5. There is a possibility that the live broadcast can be interrupted or cut off altogether (due to technical difficulties). In addition, there is usually a buffer involved in transmitting sound via broadcast, which results in a delay from the time the imam actually performs his rukoo‘ and sujood and the time the worshipper at home actually hears it, thereby resulting in the inability to properly follow the imam in prayer.

  6. Furthermore, if we permit virtual congregational prayers through broadcast at this time, it will be used as a pretext to continue permitting these forms of prayer even after this pandemic ends. People will choose to attend Jumu‘ah and other congregational prayers through broadcast in their places of residence and/or work, thereby resulting in a failure to fulfill the intent of the Legislator (Allah) in congregating the Muslims in the houses that He has permitted to be raised so that His Name be mentioned therein (i.e., the mosques).

  7. It should not be said this is a temporary concession, limited to Taraweeh, and is only being done out of fear of spreading the Coronavirus. Truly, there is no need for such innovations that are contrary to the intents of the Shari’a, because Taraweeh prayer, at the end of the day, is a Sunnah that we are permitted to perform at home. We have also demonstrated how the expansive ease of the Shari’a has made it possible for most Muslims to perform this prayer in their homes, with their families.

  8. The fact that there are prayer spaces (muṣallah) situated around the Ḥaram of Mecca wherein people pray while following the Imam of the Ḥaram – though they are disconnected from the actual mosque – is a unique situation specific to the Ḥaram Mosque and cannot be used as a basis to validate, by analogy, “virtual congregations” via Internet or television broadcast. We say that for the following two reasons:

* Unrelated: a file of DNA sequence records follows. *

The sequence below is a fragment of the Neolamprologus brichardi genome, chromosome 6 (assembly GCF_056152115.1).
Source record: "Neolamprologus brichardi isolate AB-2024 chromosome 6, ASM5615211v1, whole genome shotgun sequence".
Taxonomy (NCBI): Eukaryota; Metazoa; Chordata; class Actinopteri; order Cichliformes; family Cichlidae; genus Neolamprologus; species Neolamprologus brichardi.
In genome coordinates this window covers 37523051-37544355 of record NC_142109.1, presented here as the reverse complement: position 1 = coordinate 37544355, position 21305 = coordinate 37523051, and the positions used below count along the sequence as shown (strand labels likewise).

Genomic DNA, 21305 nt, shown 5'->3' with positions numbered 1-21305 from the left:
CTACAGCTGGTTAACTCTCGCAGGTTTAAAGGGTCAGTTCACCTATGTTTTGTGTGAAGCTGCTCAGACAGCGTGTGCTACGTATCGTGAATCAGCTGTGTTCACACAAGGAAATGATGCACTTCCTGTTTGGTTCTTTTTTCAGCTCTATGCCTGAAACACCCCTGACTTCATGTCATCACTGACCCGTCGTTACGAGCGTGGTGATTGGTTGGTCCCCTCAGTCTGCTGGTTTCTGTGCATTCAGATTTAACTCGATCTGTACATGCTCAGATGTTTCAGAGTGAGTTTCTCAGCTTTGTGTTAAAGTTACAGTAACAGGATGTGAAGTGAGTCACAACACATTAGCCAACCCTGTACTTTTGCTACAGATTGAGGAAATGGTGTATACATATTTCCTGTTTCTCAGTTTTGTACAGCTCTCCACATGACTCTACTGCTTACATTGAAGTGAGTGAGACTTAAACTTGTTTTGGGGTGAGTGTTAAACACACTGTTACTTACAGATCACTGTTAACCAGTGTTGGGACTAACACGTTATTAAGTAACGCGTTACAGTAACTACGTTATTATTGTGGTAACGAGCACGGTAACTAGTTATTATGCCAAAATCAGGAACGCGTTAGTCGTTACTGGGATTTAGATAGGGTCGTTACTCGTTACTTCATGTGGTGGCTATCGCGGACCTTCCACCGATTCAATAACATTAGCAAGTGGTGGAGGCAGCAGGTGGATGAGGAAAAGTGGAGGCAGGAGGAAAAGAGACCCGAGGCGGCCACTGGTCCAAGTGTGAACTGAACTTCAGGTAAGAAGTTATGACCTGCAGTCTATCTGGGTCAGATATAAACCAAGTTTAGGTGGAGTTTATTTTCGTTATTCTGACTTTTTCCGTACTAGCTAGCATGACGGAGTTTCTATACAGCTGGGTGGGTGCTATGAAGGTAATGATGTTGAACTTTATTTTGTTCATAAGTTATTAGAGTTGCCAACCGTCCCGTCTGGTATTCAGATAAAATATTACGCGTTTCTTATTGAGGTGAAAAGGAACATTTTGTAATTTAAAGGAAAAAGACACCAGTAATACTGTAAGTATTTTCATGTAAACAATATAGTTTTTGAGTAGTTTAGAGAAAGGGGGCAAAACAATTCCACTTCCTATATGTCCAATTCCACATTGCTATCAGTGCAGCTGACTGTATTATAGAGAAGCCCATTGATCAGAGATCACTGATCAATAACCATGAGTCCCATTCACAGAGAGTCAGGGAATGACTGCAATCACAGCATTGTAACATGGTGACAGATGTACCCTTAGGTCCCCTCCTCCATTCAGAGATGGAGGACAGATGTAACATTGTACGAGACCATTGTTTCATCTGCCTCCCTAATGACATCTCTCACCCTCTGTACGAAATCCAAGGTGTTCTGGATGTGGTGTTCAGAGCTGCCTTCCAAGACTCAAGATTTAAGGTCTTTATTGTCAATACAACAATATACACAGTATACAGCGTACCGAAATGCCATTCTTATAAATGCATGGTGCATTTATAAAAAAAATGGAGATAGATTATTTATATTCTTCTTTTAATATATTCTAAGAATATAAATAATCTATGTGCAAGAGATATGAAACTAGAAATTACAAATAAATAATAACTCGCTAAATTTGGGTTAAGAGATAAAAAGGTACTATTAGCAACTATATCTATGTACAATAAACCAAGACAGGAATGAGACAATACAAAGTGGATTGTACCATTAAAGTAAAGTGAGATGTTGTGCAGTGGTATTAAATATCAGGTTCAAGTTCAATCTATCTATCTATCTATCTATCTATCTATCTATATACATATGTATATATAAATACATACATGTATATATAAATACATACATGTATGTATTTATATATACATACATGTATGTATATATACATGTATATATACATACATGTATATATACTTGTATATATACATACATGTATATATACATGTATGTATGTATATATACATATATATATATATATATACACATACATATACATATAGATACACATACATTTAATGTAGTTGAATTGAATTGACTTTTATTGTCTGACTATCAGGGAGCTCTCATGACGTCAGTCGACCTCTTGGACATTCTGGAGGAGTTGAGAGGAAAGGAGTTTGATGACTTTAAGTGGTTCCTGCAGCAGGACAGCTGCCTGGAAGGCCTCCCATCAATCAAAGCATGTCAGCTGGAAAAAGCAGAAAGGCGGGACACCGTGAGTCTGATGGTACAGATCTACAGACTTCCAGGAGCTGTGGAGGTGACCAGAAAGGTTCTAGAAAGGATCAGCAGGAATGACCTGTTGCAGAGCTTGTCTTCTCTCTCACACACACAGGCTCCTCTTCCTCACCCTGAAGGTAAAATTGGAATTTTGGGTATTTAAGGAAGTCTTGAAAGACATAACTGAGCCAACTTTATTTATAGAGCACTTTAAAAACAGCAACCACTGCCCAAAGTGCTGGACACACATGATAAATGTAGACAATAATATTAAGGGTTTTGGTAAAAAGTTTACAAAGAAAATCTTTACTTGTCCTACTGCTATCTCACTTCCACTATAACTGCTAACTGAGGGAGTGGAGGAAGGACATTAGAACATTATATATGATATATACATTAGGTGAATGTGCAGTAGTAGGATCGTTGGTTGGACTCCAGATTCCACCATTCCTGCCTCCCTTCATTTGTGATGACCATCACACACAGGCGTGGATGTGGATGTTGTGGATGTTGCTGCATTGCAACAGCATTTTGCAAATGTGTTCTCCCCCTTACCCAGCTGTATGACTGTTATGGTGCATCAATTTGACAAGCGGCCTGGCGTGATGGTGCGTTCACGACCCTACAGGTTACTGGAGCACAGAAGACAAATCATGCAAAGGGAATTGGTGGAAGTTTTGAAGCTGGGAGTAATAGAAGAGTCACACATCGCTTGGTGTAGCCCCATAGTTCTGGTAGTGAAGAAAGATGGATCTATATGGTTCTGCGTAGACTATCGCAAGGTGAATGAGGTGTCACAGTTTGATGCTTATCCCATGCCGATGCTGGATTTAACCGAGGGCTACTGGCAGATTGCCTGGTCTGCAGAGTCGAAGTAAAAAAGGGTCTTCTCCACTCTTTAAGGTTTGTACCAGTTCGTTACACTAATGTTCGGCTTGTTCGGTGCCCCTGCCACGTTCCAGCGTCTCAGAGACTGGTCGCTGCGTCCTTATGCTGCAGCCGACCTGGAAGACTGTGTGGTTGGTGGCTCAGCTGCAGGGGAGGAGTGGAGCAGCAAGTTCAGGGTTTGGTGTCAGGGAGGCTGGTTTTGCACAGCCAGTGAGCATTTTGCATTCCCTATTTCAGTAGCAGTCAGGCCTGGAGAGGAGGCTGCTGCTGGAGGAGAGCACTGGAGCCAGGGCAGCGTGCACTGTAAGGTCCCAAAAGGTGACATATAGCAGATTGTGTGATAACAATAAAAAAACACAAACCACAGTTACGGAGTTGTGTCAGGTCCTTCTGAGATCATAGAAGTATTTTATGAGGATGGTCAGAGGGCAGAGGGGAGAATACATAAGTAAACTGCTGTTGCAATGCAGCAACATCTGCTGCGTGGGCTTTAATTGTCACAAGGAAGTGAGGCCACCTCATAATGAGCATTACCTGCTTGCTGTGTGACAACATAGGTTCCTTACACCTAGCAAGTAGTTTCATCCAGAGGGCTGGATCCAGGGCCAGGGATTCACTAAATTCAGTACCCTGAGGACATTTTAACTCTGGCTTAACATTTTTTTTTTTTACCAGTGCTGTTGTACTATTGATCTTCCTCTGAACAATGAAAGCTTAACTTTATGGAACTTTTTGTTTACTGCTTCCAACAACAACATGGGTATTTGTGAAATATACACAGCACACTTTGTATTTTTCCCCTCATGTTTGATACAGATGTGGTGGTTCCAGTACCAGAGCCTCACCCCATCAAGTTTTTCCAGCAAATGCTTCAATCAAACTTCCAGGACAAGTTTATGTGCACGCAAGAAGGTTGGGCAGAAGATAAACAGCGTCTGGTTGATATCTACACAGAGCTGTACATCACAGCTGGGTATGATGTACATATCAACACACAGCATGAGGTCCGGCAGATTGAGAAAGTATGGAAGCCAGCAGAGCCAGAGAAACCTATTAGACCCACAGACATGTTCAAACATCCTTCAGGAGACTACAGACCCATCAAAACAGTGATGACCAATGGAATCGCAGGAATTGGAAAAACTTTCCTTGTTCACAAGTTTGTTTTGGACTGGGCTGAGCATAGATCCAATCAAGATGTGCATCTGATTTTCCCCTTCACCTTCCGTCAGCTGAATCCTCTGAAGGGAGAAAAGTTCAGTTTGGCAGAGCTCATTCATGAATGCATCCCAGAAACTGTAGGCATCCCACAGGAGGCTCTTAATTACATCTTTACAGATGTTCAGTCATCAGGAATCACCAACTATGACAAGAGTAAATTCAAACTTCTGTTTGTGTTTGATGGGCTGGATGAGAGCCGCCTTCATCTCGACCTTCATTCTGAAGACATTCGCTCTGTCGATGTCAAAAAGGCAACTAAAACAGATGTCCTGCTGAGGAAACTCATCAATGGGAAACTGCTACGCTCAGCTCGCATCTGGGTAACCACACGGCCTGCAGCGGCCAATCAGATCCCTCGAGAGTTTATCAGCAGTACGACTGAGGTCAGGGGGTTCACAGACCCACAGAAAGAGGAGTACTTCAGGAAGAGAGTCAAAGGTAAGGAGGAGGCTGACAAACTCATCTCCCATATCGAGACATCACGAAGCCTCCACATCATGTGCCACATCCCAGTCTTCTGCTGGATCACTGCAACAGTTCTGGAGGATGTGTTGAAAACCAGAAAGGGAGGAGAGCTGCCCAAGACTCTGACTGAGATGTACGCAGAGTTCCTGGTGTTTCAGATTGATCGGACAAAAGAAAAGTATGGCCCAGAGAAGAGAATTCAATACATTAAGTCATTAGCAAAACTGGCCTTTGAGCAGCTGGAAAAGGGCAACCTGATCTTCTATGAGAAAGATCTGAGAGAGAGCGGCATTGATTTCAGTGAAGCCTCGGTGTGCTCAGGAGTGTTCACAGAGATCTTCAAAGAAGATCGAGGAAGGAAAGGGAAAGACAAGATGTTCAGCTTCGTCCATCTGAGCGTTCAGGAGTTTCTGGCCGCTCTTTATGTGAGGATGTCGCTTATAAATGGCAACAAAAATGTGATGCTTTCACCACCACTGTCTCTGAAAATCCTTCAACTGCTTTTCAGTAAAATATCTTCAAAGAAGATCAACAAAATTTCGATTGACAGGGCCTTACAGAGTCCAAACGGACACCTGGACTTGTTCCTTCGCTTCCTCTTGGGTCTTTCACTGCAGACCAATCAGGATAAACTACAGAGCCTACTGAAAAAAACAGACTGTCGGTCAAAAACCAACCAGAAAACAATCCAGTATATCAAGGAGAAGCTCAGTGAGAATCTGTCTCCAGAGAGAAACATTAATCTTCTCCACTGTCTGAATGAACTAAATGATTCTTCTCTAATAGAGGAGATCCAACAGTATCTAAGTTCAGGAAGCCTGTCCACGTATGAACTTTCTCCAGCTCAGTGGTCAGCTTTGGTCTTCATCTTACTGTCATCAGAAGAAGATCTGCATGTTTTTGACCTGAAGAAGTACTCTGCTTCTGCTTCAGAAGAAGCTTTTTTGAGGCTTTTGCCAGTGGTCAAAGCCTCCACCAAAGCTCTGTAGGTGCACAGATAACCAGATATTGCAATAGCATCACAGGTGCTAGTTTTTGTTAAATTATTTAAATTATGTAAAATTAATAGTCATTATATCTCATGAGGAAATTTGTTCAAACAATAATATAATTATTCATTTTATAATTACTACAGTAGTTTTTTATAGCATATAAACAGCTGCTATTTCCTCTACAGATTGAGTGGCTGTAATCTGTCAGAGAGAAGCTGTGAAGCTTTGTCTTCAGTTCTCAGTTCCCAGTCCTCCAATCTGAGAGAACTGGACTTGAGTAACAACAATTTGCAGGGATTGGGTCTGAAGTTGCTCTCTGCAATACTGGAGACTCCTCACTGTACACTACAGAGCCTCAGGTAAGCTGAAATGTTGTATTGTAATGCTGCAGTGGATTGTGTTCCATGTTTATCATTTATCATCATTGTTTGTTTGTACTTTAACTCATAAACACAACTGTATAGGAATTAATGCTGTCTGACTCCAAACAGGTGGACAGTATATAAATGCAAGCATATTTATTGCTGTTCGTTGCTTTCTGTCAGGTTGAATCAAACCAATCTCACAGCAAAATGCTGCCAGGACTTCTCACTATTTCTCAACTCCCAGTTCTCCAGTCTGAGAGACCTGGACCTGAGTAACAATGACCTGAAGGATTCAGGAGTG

• The aforementioned salat which take place in prayer spaces around the Ḥaram’s vicinity are restricted to the hotels overlooking and surrounding the Ḥaram. Those who permit this type of salat do so due to the intense congestion in the Ḥaram, and because the prayer rows are still connected with one another in this case. They do not permit it simply because the broadcast is being transmitted live from the Ḥaram Mosque.
    • Following the Imam of the Ḥaram in this case is not being made possible through television or radio broadcast, rather it is because the sound is reaching them in the surrounding hotel prayer spaces directly from the Ḥaram itself. So it is as if these hotel prayer spaces are extensions of the Ḥaram. In addition, the administration of the Ḥaram Mosque does not provide this service to hotels located away from the Ḥaram, nor would you find anyone inside such remote hotels praying behind the Imam of the Ḥaram in any prayer.